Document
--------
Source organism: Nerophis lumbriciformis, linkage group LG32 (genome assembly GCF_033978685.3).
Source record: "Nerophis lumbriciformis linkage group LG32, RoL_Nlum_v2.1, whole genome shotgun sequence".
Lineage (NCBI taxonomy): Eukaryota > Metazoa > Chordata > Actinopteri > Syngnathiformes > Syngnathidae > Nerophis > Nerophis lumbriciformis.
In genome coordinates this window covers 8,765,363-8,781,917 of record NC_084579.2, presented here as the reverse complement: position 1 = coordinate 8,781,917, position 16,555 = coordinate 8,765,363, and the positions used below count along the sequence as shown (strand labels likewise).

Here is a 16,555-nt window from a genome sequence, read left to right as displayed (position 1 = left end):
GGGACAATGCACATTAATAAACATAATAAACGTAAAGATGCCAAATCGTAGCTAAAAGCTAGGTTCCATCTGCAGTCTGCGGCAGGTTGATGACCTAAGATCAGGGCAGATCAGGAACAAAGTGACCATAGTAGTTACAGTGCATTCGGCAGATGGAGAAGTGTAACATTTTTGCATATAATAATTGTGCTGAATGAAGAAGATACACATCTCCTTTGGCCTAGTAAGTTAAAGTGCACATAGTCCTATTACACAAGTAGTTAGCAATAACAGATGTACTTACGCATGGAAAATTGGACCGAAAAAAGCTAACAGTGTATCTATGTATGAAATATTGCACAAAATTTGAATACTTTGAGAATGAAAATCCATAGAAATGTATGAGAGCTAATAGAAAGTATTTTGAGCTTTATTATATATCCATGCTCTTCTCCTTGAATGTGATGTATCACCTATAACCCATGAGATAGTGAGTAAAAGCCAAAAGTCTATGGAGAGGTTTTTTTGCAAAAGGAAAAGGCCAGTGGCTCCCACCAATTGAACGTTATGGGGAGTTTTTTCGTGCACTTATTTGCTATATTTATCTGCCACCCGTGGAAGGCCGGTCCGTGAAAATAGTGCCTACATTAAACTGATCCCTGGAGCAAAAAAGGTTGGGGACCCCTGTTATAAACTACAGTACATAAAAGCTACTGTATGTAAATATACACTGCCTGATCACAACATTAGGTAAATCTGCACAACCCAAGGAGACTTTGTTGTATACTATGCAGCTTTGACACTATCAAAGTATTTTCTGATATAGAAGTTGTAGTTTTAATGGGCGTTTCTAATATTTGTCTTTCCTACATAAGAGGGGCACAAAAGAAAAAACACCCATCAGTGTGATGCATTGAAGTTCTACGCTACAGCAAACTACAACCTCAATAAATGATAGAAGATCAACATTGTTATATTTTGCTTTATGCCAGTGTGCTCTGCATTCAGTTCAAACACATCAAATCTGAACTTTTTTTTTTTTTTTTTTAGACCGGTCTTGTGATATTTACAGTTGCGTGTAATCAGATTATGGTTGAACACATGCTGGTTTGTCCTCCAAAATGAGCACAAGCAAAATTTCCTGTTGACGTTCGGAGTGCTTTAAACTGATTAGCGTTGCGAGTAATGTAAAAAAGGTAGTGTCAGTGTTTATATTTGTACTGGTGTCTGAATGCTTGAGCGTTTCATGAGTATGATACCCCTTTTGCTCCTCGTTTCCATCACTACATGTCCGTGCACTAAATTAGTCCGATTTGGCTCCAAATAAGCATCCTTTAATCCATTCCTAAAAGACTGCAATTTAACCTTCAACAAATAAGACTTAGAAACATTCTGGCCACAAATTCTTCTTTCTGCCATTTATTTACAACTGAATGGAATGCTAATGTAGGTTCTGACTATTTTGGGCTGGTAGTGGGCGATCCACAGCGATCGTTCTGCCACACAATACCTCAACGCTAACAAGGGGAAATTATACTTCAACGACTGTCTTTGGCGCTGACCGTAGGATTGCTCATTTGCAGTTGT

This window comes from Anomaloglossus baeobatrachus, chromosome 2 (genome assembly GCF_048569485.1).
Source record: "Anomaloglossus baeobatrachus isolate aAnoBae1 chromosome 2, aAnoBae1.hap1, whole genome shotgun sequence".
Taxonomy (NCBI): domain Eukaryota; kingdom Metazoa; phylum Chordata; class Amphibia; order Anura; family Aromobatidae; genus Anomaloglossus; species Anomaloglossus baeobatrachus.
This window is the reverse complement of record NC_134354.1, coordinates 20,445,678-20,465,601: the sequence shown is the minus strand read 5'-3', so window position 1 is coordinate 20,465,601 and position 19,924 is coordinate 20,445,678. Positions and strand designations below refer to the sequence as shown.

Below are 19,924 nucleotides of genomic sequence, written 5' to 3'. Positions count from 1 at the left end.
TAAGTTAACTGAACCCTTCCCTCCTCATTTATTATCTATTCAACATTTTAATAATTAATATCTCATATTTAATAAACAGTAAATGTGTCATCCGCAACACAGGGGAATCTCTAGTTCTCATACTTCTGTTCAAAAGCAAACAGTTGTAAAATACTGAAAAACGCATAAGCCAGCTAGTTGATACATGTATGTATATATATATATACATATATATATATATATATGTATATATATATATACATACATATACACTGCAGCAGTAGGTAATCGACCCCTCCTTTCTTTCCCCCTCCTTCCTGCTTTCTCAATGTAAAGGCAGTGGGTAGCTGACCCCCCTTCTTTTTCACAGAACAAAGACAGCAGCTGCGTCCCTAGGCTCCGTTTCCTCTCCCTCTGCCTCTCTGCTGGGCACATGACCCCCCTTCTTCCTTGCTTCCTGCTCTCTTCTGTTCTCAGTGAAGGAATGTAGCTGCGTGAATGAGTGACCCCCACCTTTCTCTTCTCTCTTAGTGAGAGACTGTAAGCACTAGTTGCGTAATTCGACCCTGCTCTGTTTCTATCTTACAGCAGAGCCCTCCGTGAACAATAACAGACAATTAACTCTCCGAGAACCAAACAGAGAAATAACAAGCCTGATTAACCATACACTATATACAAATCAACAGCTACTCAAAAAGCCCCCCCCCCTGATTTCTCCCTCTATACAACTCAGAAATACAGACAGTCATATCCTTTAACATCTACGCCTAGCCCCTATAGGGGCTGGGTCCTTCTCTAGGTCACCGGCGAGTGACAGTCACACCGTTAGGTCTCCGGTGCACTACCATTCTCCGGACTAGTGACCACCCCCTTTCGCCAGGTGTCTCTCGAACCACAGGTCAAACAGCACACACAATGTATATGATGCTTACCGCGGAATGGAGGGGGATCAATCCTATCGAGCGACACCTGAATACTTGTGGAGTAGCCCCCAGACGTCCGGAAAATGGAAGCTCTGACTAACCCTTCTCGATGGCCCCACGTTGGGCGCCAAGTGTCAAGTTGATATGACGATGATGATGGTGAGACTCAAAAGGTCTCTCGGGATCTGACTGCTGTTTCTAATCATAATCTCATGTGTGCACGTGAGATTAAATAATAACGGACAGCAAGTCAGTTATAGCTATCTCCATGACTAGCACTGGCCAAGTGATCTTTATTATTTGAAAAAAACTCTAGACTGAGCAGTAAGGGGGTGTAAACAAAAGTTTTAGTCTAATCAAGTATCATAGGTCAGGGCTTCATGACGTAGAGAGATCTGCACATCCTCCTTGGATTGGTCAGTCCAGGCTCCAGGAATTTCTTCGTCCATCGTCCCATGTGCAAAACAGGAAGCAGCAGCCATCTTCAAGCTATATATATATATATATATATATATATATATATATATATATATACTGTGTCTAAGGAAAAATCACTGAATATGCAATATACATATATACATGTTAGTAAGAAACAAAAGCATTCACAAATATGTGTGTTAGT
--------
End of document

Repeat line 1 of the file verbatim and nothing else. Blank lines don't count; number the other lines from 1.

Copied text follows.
Source organism: Nerophis lumbriciformis, linkage group LG32 (genome assembly GCF_033978685.3).